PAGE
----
John Edwards was born in England, Sept. 15th, 1831, being in the sixtieth year of his age at the time of his death. He came to Wood County in the year 1859, when but twenty-eight years of age, and was given charge of his father’s interests in the firm of J. Edwards & Co., who operated a saw-mill about half mile above the present site of the mill now located at Port Edwards. His father died in the year 1864, and soon thereafter the property came into the hands of the four Edwards brothers, John, George, William and Richard. In the year 1873, Thos. B. Scott and John Edwards jointly purchased the interest of the other three brothers and became the sole owners of this valuable property. Thus it remained until the 15th day of last October when the John Edwards Manufacturing company was incorporated with John Edwards, L. M. Alexander, Walter A. and T. B. Scott as subscribers to the capital stock.

Mr. Edwards was married to Miss Frances J. Morrill on the 16th day of January, 1861. One child, a daughter, has blessed this union, and has been their comfort and their joy all these years. She became the wife of Mr. I. M. Alexander one year ago the present month and both have since done what they could for the comfort and happiness of their deceased father.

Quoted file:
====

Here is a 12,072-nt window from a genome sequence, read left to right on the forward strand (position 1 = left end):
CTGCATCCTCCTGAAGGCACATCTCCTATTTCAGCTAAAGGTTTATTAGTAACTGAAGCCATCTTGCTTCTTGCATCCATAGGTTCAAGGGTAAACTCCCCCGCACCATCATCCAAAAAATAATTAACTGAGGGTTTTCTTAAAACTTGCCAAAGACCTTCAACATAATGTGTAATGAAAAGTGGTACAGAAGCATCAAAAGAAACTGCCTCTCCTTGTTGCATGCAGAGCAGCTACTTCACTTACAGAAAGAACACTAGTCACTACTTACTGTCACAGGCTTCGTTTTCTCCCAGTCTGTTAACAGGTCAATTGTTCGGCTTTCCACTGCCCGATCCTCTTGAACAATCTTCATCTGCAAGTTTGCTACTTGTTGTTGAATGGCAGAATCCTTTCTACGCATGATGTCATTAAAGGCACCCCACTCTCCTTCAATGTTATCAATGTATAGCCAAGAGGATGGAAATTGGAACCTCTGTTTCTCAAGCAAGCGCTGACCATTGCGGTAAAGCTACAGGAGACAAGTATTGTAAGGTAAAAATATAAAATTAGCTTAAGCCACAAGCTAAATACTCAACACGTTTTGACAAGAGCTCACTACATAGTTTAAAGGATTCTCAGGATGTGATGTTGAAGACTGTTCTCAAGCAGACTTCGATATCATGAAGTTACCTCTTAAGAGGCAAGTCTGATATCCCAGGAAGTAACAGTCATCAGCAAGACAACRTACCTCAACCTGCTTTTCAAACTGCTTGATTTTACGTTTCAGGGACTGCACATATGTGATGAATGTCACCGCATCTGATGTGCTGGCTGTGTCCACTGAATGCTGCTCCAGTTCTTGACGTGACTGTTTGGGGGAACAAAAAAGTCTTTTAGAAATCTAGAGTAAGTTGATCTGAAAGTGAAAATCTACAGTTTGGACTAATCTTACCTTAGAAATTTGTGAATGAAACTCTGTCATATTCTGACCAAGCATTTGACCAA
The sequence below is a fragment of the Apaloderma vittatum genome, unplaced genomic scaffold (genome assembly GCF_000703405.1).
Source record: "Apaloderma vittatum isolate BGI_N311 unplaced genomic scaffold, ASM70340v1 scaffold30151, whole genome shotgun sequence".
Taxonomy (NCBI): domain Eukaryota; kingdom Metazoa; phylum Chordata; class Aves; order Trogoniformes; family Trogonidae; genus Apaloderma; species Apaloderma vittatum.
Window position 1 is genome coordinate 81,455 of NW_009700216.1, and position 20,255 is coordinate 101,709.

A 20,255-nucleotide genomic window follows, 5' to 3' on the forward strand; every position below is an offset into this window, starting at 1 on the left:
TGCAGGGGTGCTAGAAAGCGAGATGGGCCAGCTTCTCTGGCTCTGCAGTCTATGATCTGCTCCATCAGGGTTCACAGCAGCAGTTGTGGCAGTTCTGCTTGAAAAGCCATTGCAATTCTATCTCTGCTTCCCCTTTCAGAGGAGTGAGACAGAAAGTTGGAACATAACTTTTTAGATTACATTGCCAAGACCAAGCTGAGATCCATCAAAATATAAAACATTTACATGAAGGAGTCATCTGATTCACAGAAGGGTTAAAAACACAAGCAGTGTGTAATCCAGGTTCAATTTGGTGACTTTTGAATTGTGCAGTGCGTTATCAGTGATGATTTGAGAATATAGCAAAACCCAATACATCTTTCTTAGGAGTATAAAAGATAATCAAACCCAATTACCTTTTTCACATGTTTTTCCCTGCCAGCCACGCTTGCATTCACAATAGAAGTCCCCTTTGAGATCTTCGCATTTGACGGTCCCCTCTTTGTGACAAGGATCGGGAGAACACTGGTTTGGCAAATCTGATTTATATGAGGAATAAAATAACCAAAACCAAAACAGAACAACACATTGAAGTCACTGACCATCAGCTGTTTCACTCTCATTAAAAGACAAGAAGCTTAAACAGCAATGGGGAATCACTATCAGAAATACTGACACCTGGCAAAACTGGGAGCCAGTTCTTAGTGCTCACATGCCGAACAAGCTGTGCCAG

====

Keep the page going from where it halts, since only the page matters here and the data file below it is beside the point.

Mr. Edwards was a Mason of high standing. He was a member of the Grand Rapids Lodge No. 128; of the Chapter at Mauston; of Fort Winnebago Commandery No. 4 of Portage; and of the Wisconsin Consistory at Milwaukee. His Masonic history dates from the 20th day of October, 1860, when he took the first of the thirty-two degrees of which he afterward became possessed.

To the untiring efforts of Mr. John Edwards and his business associates, Northern Wisconsin owes a large share of her present development. It is well known that in the year 1873, largely through his efforts the Wisconsin Valley Railroad was built from Tomah to Wausau. And even last year he was the prime mover in the building of the Port Edwards, Centralia and Northern R.R. Besides, these two great projects, he has interested himself in many other institutions that have been contributed to our well-being and financial stability.

Though naturally of a retiring disposition, Mr. Edwards has not been without political honors. He has been school treasurer since 1860; postmaster since 1864; chairman of the town of Port Edwards since 1873; chairman of the County Board in 1884 and 1885. He has been a delegate to the National Democratic Convention, and last fall was a member of the state convention that nominated our state officials. He twice made a canvass for state senator, in a district strongly averse to his political convictions, yet the contest was so evenly divided that in both instances the result was in doubt until several days after election. Finally he was last October made the unanimous choice of his party as their candidate for member of the assembly, and at the ensuing election was triumphantly elected.